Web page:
Trademark Trial and Appeal Board
Patent and Trademark Office (P.T.O.)
*1 IN RE NATIONAL PATENT DEVELOPMENT CORPORATION
Serial No. 430,128
November 19, 1986
Hearing: July 10, 1986
Edward M. Prince and Vincent P. Pirri for applicant
Gary L. Shaffer
Trademark Examining Attorney
Law Office 7
(Lynne Beresford, Managing Attorney)
Before Rice, Simms, and Krugman
National Patent Development Corporation has appealed from the final refusal of the Trademark Examining Attorney to register the term FIRST AID for 'adhesive tape, gauze pads, sterile absorbent cotton, adhesive bandages, conform bandages, cotton tipped applicators.' [FN1] The Examining Attorney has refused registration of this term, now sought to be registered on the Supplemental Register, on the ground that these words are so highly descriptive of applicant's products that they are incapable of distinguishing applicant's goods from those of others. We affirm.
It is applicant's position that the words FIRST AID are, at worst, merely descriptive of applicant's goods but not the generic or common descriptive name thereof; that applicant prominently uses these words as a trademark on its products; and that two prior registrations of the terms FIRST-AID and FIRSTAID under the Act of February 20, 1905, demonstrate that applicant's mark is capable of distinguishing its goods from those of others, at least at some future date.
We agree with the Examining Attorney, however, that these words are so highly descriptive of applicant's products that they are unregistrable, even on the Supplemental Register. First, some of the specimens filed with the application demonstrate that applicant's products, such as its sterile gauze pads, are for 'first aid use.' (See illustration below.)
The Examining Attorney also points to the illustration on the back of the promotional brochure submitted by applicant which demonstrates obviously generic use of the term 'first aid' for such products as applicant's First Aid Kit, Marina First Aid Kit, The Handyman First Aid Kit, Bikers First Aid Kit and Travel First Aid Kit. It is the Examining Attorney's position that the term FIRST AID is generic not only with respect to the first aid kits but also for the items which make up those kits.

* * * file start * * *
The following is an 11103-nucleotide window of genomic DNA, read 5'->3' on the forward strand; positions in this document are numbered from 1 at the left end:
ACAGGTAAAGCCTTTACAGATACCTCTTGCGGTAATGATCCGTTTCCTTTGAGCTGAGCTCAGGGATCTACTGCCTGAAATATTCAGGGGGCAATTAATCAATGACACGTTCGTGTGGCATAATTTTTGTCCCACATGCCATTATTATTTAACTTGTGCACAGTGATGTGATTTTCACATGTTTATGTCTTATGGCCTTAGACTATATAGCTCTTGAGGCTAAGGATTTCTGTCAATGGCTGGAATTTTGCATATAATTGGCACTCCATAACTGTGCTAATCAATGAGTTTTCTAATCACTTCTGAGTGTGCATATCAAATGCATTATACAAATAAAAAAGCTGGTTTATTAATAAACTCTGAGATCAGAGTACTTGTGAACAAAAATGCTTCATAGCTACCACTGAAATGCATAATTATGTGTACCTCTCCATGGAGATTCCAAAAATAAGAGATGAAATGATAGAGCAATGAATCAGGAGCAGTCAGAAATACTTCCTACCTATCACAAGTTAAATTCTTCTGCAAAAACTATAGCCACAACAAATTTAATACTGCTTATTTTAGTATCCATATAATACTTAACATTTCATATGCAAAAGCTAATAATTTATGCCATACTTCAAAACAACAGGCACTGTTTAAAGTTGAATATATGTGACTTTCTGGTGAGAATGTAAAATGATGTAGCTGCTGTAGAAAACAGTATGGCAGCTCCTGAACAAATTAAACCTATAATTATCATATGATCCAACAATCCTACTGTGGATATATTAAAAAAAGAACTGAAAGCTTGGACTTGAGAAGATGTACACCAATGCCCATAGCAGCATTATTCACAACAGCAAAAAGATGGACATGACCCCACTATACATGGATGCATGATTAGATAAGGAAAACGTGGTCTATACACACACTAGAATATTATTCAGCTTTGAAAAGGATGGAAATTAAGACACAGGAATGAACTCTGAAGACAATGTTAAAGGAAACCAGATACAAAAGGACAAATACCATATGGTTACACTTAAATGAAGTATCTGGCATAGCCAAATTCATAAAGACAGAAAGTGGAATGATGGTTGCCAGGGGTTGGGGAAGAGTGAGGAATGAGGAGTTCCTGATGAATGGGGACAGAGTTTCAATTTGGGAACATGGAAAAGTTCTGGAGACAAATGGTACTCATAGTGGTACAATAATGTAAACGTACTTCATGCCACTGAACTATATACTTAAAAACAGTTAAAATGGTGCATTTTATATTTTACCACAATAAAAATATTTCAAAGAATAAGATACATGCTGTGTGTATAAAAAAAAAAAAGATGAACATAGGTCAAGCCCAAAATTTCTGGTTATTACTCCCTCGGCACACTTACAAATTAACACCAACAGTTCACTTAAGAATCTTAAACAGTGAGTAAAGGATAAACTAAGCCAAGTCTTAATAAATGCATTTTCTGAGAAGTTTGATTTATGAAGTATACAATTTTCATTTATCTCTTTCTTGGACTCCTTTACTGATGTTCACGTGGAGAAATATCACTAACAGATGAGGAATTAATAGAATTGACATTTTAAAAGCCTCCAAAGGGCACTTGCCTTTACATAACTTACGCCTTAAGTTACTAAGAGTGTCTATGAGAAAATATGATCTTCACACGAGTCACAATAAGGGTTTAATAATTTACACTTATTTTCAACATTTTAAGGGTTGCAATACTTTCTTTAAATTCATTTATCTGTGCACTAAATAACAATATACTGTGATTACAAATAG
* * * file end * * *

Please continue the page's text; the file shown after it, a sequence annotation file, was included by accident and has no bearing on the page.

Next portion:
The Examining Attorney has also pointed to usages of the term 'first aid' from articles appearing in the popular press and in trade publications as found on the NEXIS computer search system. In these excerpts, 'first aid' is used both to refer to immediate or emergency treatment and also to the products used in such treatment:
Becton Dickinson is the exclusive U.S. team sponsor for first-aid products, including ankle braces, elastic bandages, and cold packs and cold compression wraps . . .
Your first aid kit should include gauze bandages, adhesive bandages, medicine, disinfectant, menstrual pads and any other items that you may need . . .
Other deals were for various goods ranging from textiles to pesticides and first aid bandages, many of them exported to Iran for the first time . . .
*2 More than 75 percent of those surveyed said they carry first-aid kits, most often mentioning such ingredients as plastic bandage strips, first-aid salve, alcohol, iodine, tourniquet, calamine lotion, sunscreen, and hydrocortisone . . .
We knew they'd be fooling with the campfire, and packed in plenty of first-aid cream, which made me feel lots better when I burned myself on the frying pan . . .
This and other evidence of record clearly shows that applicant's goods are first aid products or supplies (the genus of the goods) and that the term FIRST AID is commonly used and understood by the relevant public to refer to that genus or category of goods. H. Marvin Ginn Corporation v. International Association of Fire Chiefs, Inc., 782 F.2d 987, 228 USPQ 528, 530 (Fed. Cir. 1986). That is to say, applicant's goods are in fact first aid tape, gauze, bandages, etc. While it is true that the words FIRST AID do not name applicant's goods, we nevertheless agree with the Examining Attorney that they are so highly descriptive of those products that they are incapable of distinguishing applicant's first aid products from those of others. See, for example, In re Helena Rubinstein, Inc., 410 F.2d 438, 161 USPQ 606 (CCPA 1969) (PASTEURIZED and PASTEURIZED FACE CREAM SPECIAL for face cream held so highly descriptive of those goods as to be incapable of registration on the Supplemental Register), Roselux Chemical Co., Inc. v. Parsons Ammonia Co., Inc., 299 F.2d 855, 132 USPQ 627 (CCPA 1962) (SUDSY for 'aqueous ammonium hydroxide composition' held a common descriptive name of 'sudsy ammonia'), and In re National Patent Development Corp., ---- USPQ ----, Serial No. 359,452 (TTAB Aug. 25, 1986) (ULTRA PURE held unregistrable on the Supplemental Register).
Decision: The refusal of registration is affirmed.
J. E. Rice
R. L. Simms
G. D. Krugman
Members, Trademark Trial and Appeal Board
FN1. Serial No. 430,128, filed June 13, 1983, as an application on the Principal Register, amended to the Supplemental Register on July 30, 1984, claiming use since August 8, 1979.